Lauren Brewer and Will Geraint Drake’s The Single Lady is a musical extravaganza, giving Elizabeth I the same treatment that Hamilton did to the Founding Fathers. Incredibly upbeat and full of fun wordplay and historical references, The Single Lady is completely unmissable.
Based on historic events and set after the mysterious death of Robert Dudley’s (Olly Stanton) wife, Elizabeth I (Lucie Fletcher) is forced to make a choice about whether to embrace the scandal of her and Dudley’s relationship or keep her crown. However, things become complicated when Dudley decides to court her cousin and best friend, Lettice Knollys (Emily Phillips).
Drake’s music is incredible, ranging from ballads to raps that are full of rich harmonies and competing melodies that are enjoyable to listen to as the story is revived. Combined with Lauren Williams’ choreography, the show takes on a semblance of grandeur, particularly noticeable during the song Destiny’s Bride, which is amplified with the inclusion of traditional Elizabethan choreography. Modern references are weaved throughout, and they are so seamlessly placed within the songs, that it doesn’t grate. The lighting design lets the production down, not taking advantage of some of the more powerful and dramatic moments within the score. This is especially noticeable during Elizabeth’s 11 o'clock song I am the Queen, a song which speaks to the conflict at the heart of this show.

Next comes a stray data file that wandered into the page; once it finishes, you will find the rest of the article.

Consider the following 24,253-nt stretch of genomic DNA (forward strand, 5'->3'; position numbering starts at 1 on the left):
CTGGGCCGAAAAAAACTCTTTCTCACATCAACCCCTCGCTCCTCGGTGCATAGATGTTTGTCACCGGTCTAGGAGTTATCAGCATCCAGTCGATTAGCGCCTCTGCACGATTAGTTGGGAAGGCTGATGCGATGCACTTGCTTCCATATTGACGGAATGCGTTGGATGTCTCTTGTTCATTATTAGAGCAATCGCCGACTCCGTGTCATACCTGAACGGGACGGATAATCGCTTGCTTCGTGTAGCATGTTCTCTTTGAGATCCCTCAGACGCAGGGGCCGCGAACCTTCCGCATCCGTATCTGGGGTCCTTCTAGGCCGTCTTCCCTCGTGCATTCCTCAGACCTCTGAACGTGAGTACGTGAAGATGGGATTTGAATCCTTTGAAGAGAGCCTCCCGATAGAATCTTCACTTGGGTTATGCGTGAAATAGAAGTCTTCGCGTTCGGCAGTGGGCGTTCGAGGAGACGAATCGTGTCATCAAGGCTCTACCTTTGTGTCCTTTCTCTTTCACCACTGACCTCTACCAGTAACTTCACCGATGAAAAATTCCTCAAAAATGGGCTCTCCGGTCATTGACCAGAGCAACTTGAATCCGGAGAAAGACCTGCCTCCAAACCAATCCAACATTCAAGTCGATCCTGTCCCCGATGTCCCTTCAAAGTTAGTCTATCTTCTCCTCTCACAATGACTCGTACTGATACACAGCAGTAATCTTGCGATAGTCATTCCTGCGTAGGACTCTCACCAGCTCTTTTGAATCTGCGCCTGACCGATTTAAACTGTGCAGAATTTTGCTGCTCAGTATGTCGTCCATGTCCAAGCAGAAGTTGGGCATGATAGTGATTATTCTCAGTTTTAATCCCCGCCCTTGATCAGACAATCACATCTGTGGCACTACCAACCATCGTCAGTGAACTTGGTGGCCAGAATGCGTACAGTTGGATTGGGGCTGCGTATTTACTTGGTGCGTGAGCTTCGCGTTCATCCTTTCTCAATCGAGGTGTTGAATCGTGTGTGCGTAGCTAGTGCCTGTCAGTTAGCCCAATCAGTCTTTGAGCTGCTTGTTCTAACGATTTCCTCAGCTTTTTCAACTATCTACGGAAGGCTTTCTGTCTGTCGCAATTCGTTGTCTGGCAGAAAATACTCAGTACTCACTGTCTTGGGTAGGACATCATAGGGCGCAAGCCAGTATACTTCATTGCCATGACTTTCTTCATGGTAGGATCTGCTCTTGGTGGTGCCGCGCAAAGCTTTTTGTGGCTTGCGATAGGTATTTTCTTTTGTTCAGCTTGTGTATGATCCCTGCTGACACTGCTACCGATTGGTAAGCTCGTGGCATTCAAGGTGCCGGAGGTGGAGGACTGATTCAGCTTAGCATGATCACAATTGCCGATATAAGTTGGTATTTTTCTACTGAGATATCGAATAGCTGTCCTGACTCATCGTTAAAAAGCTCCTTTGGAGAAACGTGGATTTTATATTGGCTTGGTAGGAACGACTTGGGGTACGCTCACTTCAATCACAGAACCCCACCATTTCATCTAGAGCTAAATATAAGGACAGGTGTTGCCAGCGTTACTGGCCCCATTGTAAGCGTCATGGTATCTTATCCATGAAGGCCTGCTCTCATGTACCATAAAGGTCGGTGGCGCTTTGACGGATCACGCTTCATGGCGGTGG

There are some problems with the book. Firstly, despite the fact that this is a story about Elizabeth I, an incredibly powerful and inspiring historical figure, there are moments that come close to relying on out-of-date portrayals of women. Firstly, the show’s conflict is partly reliant on Elizabeth’s and Lettice’s competition and disagreement over a man, despite their shared history. Not only is this juvenile, but it shows women tearing each other down in an incredibly jealous and catty way. Secondly, Lettice’s character for most of the show is rooted in a misogynistic archetype of the Whore. As the seemingly ‘other woman’ we are encouraged to hate this character for no other reason than that she slept with someone the main character liked.
From her incredibly powerful belt that appears to have the potential to fill a much larger space, to her ability to give new life to Elizabeth, Fletcher carries this show. Phillips’ interpretation of Lettice provides us with new insight into a historical figure that most of us won’t know much about. Despite how we are first introduced to the character, Phillips manages tactfully to subvert our initial assumptions and turn Lettice into an incredibly sympathetic character. Going further, the relationship between Elizabeth and Lettice could be developed more, as we mostly see them interact when they are in a state of conflict with each other. Whilst this works for the current iteration of this musical, we lose any emotional response we may have when the relationship breaks down because we don’t aren’t familiar of the extent and depth of the relationship, and so don’t know the cost when it is lost.
Despite its flaws, The Single Lady has a solid score with a book that can hopefully be erased of its problems before it is taken any further. Residing somewhere between Hamilton and Six, this musical is one for the history books.